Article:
They stepped carefully towards the door, and Tim cocked an ear towards the room beyond, straining to hear what he could before they entered.

It was silent.

He looked at Robyn, who took a deep breath and nodded.

Tim swept into the room, his gun held out in both hands and searching for any possible threat. Robyn was at his side a moment later. The tiny chapel office was much like the chapel itself had been. There was destruction everywhere. Nothing was where it should have been. Books and papers – and Bibles – were strewn about the room and carpeted the floor like fallen leaves. The walls were gouged and torn, and plaster dust drifted gently through the air.

What was most surprising, however, was the half-naked old man with a priest’s collar, sitting at a table by the shattered window and looking rather annoyed at the intrusion. As was his teatime companion, a large, hairy, wolf-like creature that was holding a teacup the size of a soup bowl delicately between its forefingers and thumb. When it saw Tim and Robyn, a low growl began to rumble through the room, its grip changed, and the giant teacup shattered, sending tea all over the table.

The old man held up a hand, and the growling quieted down. The wolf-thing never took its eyes off them, though.

In a calm, but firm voice, the kind that probably would have filled that shattered chapel, the old man said, “Can I help you?” The wolf-thing growled again.

Tim really wanted to look over at Robyn, just to see if she was seeing the same thing he was seeing. But at the same time, he didn’t want to let either of these people out of his sight. The old man stood up, and Tim found his gaze pinned carefully to the old man’s face. Whatever he and his wolf friend had been up to, it had done quite a number on his pants, and there were some things about priests that Tim really never wanted to think about.

Robyn was the first to find her voice. “Are you… okay…? Father?”

The priest glanced over at the wolf-thing, which was still staring at them and snarling silently. “Of course,” he said. “Why wouldn’t I be?”

That question hung in the air for a while before the old priest chuckled. “You young people,” he said. “Always so quick to judge.” He turned away slightly. “Yannst and I were just having a… discussion. Isn’t that right, Yannst?”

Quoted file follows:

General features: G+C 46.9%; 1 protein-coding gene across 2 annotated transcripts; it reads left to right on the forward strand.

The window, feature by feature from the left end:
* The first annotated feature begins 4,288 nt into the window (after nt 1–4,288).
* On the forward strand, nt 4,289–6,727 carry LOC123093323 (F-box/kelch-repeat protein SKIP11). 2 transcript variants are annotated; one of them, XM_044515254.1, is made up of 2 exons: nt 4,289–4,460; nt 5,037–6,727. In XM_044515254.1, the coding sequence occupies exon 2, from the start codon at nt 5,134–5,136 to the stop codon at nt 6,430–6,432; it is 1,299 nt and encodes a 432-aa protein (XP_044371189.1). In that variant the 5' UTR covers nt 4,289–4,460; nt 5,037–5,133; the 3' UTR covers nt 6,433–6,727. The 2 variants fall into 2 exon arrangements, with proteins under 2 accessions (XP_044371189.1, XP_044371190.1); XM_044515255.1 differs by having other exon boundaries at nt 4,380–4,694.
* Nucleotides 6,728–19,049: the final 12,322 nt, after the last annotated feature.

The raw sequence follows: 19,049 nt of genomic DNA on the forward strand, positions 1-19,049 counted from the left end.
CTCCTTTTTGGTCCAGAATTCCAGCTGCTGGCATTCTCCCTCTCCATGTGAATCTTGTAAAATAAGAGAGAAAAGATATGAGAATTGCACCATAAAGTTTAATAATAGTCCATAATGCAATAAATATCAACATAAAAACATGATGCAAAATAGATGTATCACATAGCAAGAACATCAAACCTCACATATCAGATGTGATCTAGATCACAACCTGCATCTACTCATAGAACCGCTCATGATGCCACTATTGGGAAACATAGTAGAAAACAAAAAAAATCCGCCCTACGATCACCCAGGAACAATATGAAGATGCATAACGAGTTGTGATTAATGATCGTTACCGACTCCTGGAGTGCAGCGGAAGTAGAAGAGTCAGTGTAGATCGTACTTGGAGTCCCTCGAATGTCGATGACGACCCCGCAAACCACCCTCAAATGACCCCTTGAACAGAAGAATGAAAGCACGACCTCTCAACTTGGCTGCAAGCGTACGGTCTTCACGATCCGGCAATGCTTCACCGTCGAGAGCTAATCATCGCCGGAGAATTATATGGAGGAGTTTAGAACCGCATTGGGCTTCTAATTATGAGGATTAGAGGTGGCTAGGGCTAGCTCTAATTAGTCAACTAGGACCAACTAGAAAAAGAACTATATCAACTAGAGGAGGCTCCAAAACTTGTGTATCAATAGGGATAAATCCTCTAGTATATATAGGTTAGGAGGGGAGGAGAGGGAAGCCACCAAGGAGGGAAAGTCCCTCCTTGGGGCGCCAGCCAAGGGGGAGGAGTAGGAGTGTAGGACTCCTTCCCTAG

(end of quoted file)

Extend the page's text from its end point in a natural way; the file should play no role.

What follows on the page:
The wolf-thing growled again, and the priest turned back to them. “See?”

“But the, um… The chapel,” Tim said. “That looks like an awfully animated discussion.”

The priest shrugged. “What can I say?” He clasped his hands in front of him and smiled. “We had a lot to discuss.” His eyes narrowed for a moment. “You’re not… police, are you?”

This time, Tim glanced over at Robyn. “We came here to investigate some reports of unusual activity here,” he said. “And it looks like we were right.”

The old man’s smile grew a little wider. And pointier. “That’s wonderful, young man,” he said. “But you haven’t exactly answered my question. Are you police?”

The long pause seemed to be answer enough for him. His thin, elderly form was beginning to fill out, to swell and blur as silver-grey hair sprouted all over. Behind him, Yannst was already on all fours, long teeth – shining white – bared against them. The growl this time was more of a promise than a threat, and the guns that Tim and Robyn were still holding on them didn’t seem to worry them too much.

“That’s too bad,” the old man said, speaking more slowly so that his twisting, stretching mouth could still form words. “Someone might have missed a couple of police officers. And that would be a problem.” He dropped to all fours, and a great mane of hair burst out from his neck and back, quivering on end. When he spoke again, his words full of malevolent glee.

“Now. We have some things to discuss with you.”

Robyn sighed. “Aw, crap,” she said. And started shooting.